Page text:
page header image

Should pets be Christmas presents?

Original Publication Date: December 2, 2014
By C. Sue Furman, Ph.D.

Black Friday is behind us, but many are still searching for the perfect gift for a loved one. There may be a special child, a significant other, or an elderly relative who you think needs a pet as a companion. Consider wisely before giving Santa a hand and leaving a puppy or kitten under the tree.

Does the recipient really want a pet at this point in his life? Will adding a pet fit his or her work schedule? Does the recipient have a yard, a fence, or allergies? The furry little friend that you deliver on Christmas morning is a lifetime commitment that will be a family member for 10 or 20 years. You may think you are placing a bundle of joy under the tree, but it will require a lot of human time to walk, groom, train, play, snuggle and love. Your gift will drastically change the daily routine of your friend.

The cost of pet ownership may be greater than you imagine or your friend wants. The American Society for the Prevention of Cruelty to Animals estimates the first year expense of ownership is $1,314 for a small dog, $1,580 for a medium dog, $1,843 for a large dog, and $1,035 for a cat. Those amounts include food, bowls, treats, chew toys, routine veterinary care, spaying or neutering, collars, leashes, training, grooming supplies, litter, pet beds, crates and toys.

These expenditures are for the routine care of a pet. Other experts suggest the first year cost could be as high as $10,000 if the new owner builds a fence, hires doggy day care services or needs emergency veterinary care.

A cat could have a hidden expense of reupholstering if he uses furniture for sharpening his nails. The financial commitment may surprise the new owner more than the Christmas puppy or kitten.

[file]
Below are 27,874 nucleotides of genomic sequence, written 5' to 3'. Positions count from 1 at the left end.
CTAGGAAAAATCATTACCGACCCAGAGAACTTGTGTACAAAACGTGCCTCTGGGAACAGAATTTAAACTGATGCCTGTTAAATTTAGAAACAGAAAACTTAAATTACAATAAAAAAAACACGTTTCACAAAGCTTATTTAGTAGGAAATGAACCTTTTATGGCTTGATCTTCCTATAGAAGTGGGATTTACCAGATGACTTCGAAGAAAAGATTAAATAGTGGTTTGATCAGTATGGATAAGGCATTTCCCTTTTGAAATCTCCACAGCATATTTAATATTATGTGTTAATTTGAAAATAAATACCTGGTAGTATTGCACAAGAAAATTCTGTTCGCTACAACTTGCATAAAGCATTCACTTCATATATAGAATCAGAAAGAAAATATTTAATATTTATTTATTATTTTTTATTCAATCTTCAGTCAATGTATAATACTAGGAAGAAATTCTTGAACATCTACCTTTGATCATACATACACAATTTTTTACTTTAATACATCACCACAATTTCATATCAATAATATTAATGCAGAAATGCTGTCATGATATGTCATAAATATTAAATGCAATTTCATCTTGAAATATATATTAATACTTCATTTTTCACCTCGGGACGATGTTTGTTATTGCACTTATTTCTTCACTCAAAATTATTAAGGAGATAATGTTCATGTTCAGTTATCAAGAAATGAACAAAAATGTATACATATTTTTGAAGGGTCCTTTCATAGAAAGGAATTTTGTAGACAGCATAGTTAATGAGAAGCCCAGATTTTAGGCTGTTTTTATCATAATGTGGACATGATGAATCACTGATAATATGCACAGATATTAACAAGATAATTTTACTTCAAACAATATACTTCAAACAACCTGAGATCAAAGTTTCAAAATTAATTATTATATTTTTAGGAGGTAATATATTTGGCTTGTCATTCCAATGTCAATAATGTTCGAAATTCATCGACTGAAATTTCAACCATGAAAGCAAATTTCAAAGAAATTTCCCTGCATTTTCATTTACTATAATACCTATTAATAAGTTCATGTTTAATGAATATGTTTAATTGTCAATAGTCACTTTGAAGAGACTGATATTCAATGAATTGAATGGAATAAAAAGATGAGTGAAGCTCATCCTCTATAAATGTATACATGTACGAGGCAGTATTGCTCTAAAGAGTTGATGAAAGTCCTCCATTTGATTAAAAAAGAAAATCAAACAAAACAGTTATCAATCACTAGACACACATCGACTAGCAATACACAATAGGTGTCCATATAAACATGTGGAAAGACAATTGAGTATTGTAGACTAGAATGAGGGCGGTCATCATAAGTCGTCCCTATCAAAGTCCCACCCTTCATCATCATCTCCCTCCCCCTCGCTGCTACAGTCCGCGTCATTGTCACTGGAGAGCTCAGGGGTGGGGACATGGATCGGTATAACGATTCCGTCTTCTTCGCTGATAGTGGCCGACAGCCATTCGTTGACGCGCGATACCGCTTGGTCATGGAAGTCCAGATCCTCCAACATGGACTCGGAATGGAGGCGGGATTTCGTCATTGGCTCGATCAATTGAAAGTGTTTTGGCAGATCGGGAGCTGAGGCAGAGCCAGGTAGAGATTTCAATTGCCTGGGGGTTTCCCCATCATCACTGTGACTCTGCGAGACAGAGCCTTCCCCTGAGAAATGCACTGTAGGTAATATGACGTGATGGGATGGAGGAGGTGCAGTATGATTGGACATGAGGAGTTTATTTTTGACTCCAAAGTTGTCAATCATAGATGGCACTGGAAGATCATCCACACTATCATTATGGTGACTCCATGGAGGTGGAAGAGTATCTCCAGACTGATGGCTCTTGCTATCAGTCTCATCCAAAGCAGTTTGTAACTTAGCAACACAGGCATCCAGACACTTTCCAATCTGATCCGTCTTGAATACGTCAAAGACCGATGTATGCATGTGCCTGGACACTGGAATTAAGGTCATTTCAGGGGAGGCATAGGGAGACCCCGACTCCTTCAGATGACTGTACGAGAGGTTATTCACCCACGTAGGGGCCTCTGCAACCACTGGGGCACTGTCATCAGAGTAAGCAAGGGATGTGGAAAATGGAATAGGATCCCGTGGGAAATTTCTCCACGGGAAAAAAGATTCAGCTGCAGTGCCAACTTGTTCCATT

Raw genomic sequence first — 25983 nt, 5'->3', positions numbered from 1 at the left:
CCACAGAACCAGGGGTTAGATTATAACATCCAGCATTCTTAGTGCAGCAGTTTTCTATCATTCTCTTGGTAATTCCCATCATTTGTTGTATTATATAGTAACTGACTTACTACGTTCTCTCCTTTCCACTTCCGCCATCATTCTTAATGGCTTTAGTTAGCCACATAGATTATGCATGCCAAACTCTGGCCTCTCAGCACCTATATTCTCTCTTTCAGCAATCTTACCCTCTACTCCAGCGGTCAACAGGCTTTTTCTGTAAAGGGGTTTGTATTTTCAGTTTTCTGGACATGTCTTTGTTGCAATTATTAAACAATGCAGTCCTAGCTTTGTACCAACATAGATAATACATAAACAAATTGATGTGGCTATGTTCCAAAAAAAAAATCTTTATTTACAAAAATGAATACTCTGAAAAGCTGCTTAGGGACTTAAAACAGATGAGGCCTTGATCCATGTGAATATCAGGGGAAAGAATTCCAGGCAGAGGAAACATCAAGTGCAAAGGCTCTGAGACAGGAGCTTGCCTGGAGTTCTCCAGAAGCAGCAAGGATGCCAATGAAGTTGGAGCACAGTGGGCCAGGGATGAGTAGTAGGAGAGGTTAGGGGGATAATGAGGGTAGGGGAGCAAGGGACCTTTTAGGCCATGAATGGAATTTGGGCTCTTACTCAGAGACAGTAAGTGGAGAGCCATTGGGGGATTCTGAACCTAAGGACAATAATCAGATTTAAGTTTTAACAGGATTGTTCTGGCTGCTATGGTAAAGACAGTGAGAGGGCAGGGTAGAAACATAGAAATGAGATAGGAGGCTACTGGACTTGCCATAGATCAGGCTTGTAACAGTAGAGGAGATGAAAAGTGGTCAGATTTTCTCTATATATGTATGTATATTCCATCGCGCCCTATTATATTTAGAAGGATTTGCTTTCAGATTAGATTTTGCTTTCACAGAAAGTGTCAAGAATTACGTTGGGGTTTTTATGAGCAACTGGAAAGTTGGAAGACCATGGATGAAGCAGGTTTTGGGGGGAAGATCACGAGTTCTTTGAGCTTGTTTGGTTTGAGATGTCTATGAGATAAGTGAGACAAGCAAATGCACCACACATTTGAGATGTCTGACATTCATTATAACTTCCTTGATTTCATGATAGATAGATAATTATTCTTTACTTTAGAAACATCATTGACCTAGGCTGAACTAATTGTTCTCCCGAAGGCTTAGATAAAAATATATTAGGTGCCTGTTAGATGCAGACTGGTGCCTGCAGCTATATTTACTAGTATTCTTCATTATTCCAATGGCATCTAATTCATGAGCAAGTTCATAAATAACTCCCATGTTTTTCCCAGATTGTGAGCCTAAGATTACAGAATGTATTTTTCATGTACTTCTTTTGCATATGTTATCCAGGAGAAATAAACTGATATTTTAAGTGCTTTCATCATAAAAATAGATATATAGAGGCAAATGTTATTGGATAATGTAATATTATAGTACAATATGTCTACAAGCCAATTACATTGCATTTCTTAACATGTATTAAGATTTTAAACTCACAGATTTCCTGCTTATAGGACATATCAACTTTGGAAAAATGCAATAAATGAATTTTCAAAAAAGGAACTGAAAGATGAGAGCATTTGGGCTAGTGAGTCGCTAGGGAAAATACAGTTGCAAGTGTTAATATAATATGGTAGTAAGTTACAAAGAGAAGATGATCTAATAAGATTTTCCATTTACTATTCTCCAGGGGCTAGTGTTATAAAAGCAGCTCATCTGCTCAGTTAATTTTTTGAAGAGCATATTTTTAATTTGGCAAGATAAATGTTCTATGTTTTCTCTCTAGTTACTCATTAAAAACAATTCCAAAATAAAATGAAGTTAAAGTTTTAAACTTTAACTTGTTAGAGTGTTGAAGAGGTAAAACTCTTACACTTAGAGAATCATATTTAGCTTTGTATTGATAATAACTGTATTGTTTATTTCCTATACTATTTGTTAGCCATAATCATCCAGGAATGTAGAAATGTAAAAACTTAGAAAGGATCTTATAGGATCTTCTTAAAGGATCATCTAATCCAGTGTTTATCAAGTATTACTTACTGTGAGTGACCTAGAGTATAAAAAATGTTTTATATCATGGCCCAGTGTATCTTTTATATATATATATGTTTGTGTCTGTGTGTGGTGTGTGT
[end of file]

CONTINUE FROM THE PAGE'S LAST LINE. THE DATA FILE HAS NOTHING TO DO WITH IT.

Should pets be Christmas presents? Should pets be Christmas presents?
(click image to enlarge)

Holidays have their own set of demands with lots of family and friends, parties, special meals, decorations, gift exchanges and hectic activities. Adding a new puppy or kitten to the mix could be difficult for your friend and the commotion of festivities may be confusing for a new pet.

After careful consideration and involving the recipient, a pet may be an appropriate gift, but consider these do's and don'ts. Do not buy from a pet store that purchases pets from puppy mills. Do adopt from a shelter, rescue operation or reputable breeder. Do not put the new bundle in a box under the tree. He does not need to be placed in a small dark container surrounded by lots of noise only to have the lid lifted to the excited shrieks of a total stranger. That would be pretty frightening.

Adding a pet as a new family member is a big decision best made by the person or family that must commit time, finances and love to support their new friend.

Sue Furman, Ph.D, has published two books and a DVD on canine massage and teaches classes in pet massage, acupressure, first aid and CPR. See her schedule and submit questions at